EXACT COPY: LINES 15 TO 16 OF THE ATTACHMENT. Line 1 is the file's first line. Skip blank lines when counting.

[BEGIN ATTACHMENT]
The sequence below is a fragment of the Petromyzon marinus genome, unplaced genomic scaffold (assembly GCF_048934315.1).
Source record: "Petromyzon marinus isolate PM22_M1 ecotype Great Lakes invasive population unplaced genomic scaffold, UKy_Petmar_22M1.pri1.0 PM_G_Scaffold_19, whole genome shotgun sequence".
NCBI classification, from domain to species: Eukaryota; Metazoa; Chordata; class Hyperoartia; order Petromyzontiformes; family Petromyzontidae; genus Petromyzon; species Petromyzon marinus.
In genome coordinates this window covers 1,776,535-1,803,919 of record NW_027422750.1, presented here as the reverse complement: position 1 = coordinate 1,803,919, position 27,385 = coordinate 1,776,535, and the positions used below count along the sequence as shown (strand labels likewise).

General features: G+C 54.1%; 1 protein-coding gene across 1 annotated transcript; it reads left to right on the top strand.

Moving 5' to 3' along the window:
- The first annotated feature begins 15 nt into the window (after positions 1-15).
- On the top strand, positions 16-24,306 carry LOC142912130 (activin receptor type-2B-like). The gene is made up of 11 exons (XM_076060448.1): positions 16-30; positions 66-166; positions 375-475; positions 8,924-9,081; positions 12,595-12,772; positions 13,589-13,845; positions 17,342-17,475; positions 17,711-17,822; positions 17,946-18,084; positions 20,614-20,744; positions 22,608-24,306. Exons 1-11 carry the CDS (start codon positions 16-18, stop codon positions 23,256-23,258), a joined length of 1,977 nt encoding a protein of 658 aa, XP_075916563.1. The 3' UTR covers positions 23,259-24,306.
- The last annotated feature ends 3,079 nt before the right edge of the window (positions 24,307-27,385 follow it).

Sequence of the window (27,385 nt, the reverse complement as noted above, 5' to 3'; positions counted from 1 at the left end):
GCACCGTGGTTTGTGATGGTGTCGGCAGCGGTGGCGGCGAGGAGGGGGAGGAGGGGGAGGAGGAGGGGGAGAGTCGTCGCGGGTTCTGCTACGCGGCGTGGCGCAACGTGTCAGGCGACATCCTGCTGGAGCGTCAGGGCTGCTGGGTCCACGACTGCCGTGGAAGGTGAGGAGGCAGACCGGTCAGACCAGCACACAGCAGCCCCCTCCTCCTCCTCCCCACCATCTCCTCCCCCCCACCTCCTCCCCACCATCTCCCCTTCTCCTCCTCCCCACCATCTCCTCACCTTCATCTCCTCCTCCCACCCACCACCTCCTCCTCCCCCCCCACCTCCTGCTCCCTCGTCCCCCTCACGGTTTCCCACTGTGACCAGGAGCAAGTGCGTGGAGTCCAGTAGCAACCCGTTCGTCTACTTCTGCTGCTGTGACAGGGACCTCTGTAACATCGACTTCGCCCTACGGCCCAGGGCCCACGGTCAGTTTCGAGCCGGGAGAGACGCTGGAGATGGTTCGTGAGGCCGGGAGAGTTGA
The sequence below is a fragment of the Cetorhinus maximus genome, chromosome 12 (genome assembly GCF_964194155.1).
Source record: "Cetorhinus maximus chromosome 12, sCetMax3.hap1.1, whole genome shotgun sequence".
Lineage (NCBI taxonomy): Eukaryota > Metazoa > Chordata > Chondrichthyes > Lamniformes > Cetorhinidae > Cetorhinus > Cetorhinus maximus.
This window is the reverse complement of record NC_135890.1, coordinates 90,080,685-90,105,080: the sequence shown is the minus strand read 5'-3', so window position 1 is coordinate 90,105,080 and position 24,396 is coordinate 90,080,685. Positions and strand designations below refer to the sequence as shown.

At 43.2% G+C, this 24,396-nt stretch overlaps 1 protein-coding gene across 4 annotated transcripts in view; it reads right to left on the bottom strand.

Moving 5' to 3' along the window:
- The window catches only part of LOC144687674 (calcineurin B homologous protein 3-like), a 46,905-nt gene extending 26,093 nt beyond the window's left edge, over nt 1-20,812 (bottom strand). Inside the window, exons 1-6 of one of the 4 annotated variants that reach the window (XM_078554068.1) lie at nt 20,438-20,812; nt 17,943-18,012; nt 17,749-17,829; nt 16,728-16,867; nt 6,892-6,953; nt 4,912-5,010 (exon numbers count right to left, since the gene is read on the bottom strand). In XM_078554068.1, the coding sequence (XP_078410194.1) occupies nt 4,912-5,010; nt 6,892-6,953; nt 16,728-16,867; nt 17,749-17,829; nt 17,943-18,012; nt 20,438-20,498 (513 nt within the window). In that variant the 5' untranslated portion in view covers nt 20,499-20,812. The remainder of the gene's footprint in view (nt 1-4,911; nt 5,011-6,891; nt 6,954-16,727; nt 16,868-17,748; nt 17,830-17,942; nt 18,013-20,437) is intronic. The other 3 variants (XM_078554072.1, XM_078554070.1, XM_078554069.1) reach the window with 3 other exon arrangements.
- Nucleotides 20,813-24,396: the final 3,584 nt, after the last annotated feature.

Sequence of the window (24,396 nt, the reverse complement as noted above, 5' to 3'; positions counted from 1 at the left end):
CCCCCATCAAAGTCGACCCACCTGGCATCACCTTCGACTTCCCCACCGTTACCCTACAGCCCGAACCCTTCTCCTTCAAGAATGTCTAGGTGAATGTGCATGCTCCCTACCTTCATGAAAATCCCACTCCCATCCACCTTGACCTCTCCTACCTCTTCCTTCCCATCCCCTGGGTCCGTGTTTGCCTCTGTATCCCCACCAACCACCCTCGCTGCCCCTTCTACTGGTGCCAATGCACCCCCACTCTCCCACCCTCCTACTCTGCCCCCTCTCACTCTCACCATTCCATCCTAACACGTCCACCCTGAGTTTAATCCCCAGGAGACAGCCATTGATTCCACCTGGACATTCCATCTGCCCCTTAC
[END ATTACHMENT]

This window is the reverse complement of record NC_135890.1, coordinates 90,080,685-90,105,080: the sequence shown is the minus strand read 5'-3', so window position 1 is coordinate 90,105,080 and position 24,396 is coordinate 90,080,685. Positions and strand designations below refer to the sequence as shown.

At 43.2% G+C, this 24,396-nt stretch overlaps 1 protein-coding gene across 4 annotated transcripts in view; it reads right to left on the bottom strand.